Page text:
The vision of the SDVC is to honor and care for U.S. Veterans, their families and significant others by integrating all available services. The mission of the SDVC is to improve the support of our Veterans in the San Diego Region by inspiring and encouraging collaboration and cooperation among service providers and Veteran service organizations, advocating on behalf of Veterans, their families and significant others for better integration of services, improving communication between Veterans and providers to disseminate information and determine needs, providing guidance and leadership which would affect local changes and serve as a model for other communities to emulate. At SDVC, they have found that collaboration is the key to addressing the needs of San Diego regional Veterans, their families and significant others. To ensure all the needs are met, they have developed four Action Groups to organize the work of the Coalition and have patterned these Action Groups Groups off the successful Live Well model: 1. Physical and Emotional Health Action Group 2. Family Life Action Group 3. Veterans, Empowered, Successful and Thriving Action Group 4. E3- Employment, Education and Entrepreneurship Action Group Through these Action Groups they identify gaps in support and service and create measurable outcomes to resolve them. These groups are made up of our members and together they are working to strengthen our community. COMMUNITY COLLABORATION IS KEY! in supporting our veteran community. Our veterans need your involvement. SDVC encourages all civilians, veterans, organizations and businesses that care about our veterans to attend their monthly meetings and get involved. If you would like to attend an SDVC meeting and support our veteran community, please visit:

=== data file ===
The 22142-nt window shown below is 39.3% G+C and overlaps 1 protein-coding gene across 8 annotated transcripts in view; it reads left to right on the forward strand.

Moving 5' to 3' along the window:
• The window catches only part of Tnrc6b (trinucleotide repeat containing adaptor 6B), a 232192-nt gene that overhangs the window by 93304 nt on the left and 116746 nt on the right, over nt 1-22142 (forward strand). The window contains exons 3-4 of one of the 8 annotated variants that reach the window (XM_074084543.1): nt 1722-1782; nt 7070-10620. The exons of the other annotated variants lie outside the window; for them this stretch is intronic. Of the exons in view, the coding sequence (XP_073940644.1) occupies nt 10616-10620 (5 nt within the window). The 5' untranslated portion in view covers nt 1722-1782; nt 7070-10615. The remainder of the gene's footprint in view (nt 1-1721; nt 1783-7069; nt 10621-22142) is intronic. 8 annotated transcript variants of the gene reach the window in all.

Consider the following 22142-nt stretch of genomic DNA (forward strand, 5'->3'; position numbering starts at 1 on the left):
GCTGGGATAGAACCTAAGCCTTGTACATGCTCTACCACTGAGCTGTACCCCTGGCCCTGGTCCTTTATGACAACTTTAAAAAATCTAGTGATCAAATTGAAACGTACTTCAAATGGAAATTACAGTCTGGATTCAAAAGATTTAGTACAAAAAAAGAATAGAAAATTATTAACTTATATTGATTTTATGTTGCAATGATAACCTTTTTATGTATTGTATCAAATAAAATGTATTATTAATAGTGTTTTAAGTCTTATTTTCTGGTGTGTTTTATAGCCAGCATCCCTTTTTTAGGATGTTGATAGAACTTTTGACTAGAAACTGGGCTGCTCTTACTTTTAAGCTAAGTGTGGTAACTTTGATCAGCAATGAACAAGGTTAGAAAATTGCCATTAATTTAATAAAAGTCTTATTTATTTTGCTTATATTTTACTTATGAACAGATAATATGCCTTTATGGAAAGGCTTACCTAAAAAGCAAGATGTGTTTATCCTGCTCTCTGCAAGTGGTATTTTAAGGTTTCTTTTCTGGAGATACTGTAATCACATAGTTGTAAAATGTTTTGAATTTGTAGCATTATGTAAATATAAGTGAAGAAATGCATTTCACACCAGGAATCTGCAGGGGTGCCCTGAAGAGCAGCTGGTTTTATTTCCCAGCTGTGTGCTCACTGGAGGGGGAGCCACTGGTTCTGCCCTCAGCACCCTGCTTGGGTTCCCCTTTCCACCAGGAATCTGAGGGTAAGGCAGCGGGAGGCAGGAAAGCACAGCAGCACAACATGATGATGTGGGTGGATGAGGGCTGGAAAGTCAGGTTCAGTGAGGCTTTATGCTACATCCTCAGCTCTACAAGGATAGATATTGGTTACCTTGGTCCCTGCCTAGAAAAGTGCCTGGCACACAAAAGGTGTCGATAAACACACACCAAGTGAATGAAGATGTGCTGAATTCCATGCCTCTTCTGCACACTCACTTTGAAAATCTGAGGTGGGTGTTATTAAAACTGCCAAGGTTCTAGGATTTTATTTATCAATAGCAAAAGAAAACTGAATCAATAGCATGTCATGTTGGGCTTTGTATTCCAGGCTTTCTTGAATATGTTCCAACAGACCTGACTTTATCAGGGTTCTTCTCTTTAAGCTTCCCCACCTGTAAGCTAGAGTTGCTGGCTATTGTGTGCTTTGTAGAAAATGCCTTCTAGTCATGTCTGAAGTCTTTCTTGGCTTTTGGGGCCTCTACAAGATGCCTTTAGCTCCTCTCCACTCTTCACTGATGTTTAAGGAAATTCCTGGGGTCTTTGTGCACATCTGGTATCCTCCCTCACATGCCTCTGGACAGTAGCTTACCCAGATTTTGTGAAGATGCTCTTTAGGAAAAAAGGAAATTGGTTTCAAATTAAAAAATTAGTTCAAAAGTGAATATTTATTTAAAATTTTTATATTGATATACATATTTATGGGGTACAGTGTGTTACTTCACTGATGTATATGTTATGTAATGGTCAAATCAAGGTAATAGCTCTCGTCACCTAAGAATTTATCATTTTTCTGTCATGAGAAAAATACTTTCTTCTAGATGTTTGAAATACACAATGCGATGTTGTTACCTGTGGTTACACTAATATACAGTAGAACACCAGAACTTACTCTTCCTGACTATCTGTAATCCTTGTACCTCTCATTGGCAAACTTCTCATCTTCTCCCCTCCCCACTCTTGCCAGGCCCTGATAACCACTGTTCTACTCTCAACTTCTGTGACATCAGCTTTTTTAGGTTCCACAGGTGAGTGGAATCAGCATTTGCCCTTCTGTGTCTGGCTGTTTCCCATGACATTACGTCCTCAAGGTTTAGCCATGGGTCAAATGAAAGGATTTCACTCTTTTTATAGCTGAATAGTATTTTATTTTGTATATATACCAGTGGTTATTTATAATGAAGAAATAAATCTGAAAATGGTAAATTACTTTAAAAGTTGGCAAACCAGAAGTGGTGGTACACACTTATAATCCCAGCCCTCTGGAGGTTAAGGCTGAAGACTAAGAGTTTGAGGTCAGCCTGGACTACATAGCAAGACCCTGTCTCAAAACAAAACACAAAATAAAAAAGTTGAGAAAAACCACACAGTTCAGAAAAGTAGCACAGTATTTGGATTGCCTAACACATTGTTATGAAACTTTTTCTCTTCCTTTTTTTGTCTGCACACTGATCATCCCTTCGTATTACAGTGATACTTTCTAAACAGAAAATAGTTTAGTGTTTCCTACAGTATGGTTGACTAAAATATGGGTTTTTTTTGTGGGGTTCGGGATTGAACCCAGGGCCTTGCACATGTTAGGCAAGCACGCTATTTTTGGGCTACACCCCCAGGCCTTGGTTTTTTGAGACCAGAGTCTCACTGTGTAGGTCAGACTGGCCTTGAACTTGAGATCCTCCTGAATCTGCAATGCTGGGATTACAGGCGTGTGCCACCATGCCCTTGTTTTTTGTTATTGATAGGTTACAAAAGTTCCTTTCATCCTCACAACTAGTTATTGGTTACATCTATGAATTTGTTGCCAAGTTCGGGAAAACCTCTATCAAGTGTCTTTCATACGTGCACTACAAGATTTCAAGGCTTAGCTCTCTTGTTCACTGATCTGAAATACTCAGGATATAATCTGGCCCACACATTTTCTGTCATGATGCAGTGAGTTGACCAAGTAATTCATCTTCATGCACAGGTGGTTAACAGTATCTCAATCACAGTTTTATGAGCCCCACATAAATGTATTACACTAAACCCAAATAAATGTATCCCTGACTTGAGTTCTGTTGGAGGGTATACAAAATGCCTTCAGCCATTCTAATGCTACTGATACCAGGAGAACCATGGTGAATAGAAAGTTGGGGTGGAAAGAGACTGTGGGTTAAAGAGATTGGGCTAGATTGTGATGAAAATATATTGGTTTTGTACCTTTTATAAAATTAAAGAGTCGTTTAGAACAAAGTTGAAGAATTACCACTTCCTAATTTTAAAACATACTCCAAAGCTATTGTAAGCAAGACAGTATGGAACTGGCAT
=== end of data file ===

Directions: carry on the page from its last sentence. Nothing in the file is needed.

San Diego Veterans Magazine / APRIL 2019 25

“The men and women who serve our Nation deserve our support — Today, Tomorrow, Always —” Always a lot going on at VANC

Veterans Association of North County For people who have not visited the Veterans Association of North County on Mission Road in Oceanside, the question we usually receive is what do you guys do? As we wrap up our first quarter of activities, I thought I would share some events, classes and activities that happened over the quarter. With over 40,000 active duty members and 14,000 veterans in our immediate area, we provide facilities for many in the veteran community to meet, to socialize, to learn and to provide services to others. We have a few dozen Association Members and “Friends of VANC” that provide us with an annual fee in exchange for meeting at our facilities. We provide a very reasonable annual fee for veterans organizations to meet throughout the year in our meeting rooms. In the community, the quality of our facilities and the price compared to alternate venues is very compelling. American Legion Post 760 had it inaugural meeting with us. This new American Legion Post supports the mission of the 100 year old Legion with local activities that focus on making a difference in the veteran and civilian community. We provide classroom space for Team Rubicon to offer classes to its community of volunteers who support the community in times of local, regional or National emergency. The Disaster Data & Analytics class prepares volunteers to assess damage during an event and use their technology to provide accurate information to build an action plan. 26